The principle behind Auto Scaling is that adding whole resources to an environment on a permanent basis is overkill when typically the load that demands these resources ebbs and flows by the minute and by the hour. The very nature of the public cloud, where resources are merely rented and not purchased, means that you may temporarily borrow resources for use when necessary, and return them when no longer needed.
When you have Auto Scaling configured, new resources are added programmatically when existing resources become overloaded, and are then removed when utilization rates decline. Implementing auto scaling is an excellent way to stave off the cost and effort required to bring additional resources online manually once current resources become overutilized, not to mention it reduces the overall cost of keeping those resources online permanently.
In the AWS ecosystem, there are multiple native tools available for configuring Auto Scaling, such as Application Auto Scaling, multiple third-party tools available, such as Karpenter, and many native AWS services offer proprietary built-in configurable autoscaling logic, such as AWS Elastic Beanstalk. While each is implemented somewhat differently, all typically feature controls such as minimum and maximum resource counts as well as utilization thresholds that should trigger the scale up and scale down actions.
If you choose to employ Auto Scaling, you’re not agreeing to a contract, paying for usage upfront, or even receiving any sort of discount. Rather, Auto Scaling is a technical implementation that dramatically reduces the likelihood that you will pay for more resources than you need at any given moment.
If you reflect back on the AWS budget you created in the previous chapters of this guide, the implementation of Auto Scaling will move resources currently assigned to the Expandable Systems category of your budget to the Scaling Usage category. All of a sudden, a planned, permanent doubling of resources intended for mid-year may actually result in a few hours of doubled resources during each month, a potential 50%+ reduction in cost for that resource type.
When thinking about applying Auto Scaling to your AWS Budget, consider that every system you implement Auto Scaling on moves that system into the Scaling Usage category of budgeting. It can be incredibly hard to model the financial impact of Auto Scaling prior to implementation because the actual frequency of scale up and scale down is unknown. Therefore, their effect on your Unit Cost is unknown.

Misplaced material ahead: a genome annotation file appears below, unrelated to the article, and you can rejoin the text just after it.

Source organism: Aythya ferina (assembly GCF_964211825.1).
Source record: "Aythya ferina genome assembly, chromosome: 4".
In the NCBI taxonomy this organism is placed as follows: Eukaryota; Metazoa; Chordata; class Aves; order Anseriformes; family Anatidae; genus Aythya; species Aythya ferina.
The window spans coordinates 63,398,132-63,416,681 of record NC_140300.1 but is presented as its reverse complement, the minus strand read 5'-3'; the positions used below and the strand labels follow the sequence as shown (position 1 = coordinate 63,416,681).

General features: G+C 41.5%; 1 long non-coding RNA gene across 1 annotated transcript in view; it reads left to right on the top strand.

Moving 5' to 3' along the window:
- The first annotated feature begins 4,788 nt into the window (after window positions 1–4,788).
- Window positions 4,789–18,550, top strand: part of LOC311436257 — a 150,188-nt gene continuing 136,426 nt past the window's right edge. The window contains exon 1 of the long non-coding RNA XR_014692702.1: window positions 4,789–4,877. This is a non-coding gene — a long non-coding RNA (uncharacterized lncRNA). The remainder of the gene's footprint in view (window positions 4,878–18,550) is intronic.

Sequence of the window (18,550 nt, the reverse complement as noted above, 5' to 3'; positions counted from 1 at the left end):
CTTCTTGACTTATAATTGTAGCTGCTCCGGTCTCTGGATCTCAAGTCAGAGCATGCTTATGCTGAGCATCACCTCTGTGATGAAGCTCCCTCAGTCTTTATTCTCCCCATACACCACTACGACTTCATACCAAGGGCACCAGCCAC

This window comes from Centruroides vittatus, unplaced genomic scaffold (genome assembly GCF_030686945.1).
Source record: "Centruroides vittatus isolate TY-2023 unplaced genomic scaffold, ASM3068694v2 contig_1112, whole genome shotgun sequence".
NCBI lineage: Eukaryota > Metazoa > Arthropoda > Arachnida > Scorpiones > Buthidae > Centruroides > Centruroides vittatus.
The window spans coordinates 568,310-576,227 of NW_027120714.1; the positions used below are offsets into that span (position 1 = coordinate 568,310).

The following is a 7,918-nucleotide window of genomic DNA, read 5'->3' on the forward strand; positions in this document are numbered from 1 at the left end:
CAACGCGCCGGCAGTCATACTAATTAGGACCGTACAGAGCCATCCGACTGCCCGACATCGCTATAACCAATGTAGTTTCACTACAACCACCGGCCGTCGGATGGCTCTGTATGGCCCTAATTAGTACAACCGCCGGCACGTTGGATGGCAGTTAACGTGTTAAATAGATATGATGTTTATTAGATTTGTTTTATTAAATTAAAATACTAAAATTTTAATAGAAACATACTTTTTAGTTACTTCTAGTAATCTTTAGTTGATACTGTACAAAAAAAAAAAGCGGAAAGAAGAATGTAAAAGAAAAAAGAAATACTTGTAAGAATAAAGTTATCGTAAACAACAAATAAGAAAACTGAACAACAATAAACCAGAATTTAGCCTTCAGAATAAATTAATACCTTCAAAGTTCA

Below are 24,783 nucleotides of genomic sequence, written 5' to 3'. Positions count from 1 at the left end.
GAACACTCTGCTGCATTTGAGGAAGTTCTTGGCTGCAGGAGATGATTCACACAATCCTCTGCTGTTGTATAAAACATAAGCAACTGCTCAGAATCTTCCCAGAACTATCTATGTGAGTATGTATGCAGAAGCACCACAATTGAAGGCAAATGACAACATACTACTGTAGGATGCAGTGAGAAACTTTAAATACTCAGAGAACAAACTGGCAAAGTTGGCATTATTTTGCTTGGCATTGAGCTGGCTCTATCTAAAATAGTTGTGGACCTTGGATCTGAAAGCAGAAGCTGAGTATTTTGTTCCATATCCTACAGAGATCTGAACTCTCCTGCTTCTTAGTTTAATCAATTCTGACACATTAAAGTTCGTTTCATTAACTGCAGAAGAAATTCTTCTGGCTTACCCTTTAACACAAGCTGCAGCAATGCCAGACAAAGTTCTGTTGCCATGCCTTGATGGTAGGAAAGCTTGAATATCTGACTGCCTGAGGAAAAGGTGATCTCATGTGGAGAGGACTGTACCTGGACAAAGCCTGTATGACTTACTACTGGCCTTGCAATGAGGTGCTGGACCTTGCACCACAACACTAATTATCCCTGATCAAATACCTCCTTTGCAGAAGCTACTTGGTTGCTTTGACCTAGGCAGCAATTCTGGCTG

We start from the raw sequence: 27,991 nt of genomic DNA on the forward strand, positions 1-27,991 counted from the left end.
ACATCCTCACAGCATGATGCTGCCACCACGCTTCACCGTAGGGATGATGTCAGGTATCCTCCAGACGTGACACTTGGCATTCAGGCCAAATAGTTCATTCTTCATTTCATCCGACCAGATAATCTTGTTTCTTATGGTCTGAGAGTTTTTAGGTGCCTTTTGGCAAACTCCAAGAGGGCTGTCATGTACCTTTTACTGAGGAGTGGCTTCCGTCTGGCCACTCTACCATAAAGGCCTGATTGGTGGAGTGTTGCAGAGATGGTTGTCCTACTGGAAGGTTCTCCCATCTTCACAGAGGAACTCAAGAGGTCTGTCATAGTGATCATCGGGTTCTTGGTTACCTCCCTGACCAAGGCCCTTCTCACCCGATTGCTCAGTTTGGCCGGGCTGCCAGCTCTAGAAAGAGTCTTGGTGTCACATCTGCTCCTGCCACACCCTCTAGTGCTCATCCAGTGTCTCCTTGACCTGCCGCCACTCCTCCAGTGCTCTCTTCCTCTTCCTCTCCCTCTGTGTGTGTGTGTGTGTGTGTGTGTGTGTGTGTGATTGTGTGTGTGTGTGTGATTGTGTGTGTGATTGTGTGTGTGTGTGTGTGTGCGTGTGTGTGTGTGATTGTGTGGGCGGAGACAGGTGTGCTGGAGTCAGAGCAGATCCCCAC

As a result, selecting to implement Auto Scaling should be a tool in your toolbelt to help your team outperform your budget, offering up available cash to be deployed elsewhere. After about three to six months, you can re-run a budget analysis and build a reliable go-forward estimate.
Do you really need all your resources activated and incurring charges right now? While you can be certain your SaaS production environment needs to be available for use twenty-four hours a day, seven days a week, the rest of your AWS resources rarely need the same level of availability.
The majority of SaaS companies leverage vast numbers of AWS resources to operate development, testing, and staging environments for their products, not to mention data science, sales engineering, customer implementation environments, and more. Unless each of these environments is shared with teams in every time zone, they do not all need to be always available. Many only need to be available during their assigned teams’ work hours.
Using a third-party tool, like Aimably Reduce, to perform resource scheduling can introduce meaningful savings into your operating budget, whether you are simply adding back the cost associated with an extra few hours while the developers are asleep to weeks or gaining months of savings between data science projects. Aimably Reduce offers the ability to set calendar-based resource stop and restart, with the ability to override when a resource is necessary for use.
What’s additionally convenient about implementing Resource Scheduling is that your budget can be easily adjusted to account for your planned schedules. When you performed your budget analysis, one of the steps we recommended was the analyze the operational variable that might cause growth in the utilization of a resource. This will be your best asset for making determinations about which resources should be scheduled, and who should be able to manage or override the schedule.
Let’s work with an example: QA engineers. Any resource that was identified as dependent on QA engineer count for planning scale can also be seen as an excellent candidate for scheduling in accordance with your QA engineers’ work hours. Simple!
Once you’ve actually implemented a Resource Scheduling program, you can easily calculate how many hours out of the month each resource will no longer be online, and you can factor in an estimated percentage reduction in cost into your budget as a result of each of these calculations.
Simply put, a Spot Instance is a virtual server resource that is created dynamically from excess capacity in the AWS cloud, which also means that the instance is available for use for an undefined and limited period of time. Spot Instances are also always cheaper than their conventional EC2 counterparts, though the pricing does fluctuate with market demand.
Stated another way: if your infrastructure can handle a compute resource stopping and being replaced with another relatively quickly, you can save an extraordinary amount of money on that compute resource if you replace it with a Spot Instance.
Which resources can be replaced with Spot Instances? Luckily enough, we just discussed a few categories that are perfect fits. Due to the very nature of Auto Scaling, where resources are intended to be brought online for limited periods of time, any group of resources that have been configured for scaling represents a group of great Spot Instance candidates (in some cases, like with containers, you can leave at least one resource alone as a more ‘dependable’ resource and let the others leverage spot instances). Furthermore, if you already intend to stop and start resources under a Resource Scheduling program, you can absolutely consider using Spot Instances for all of these without major concern.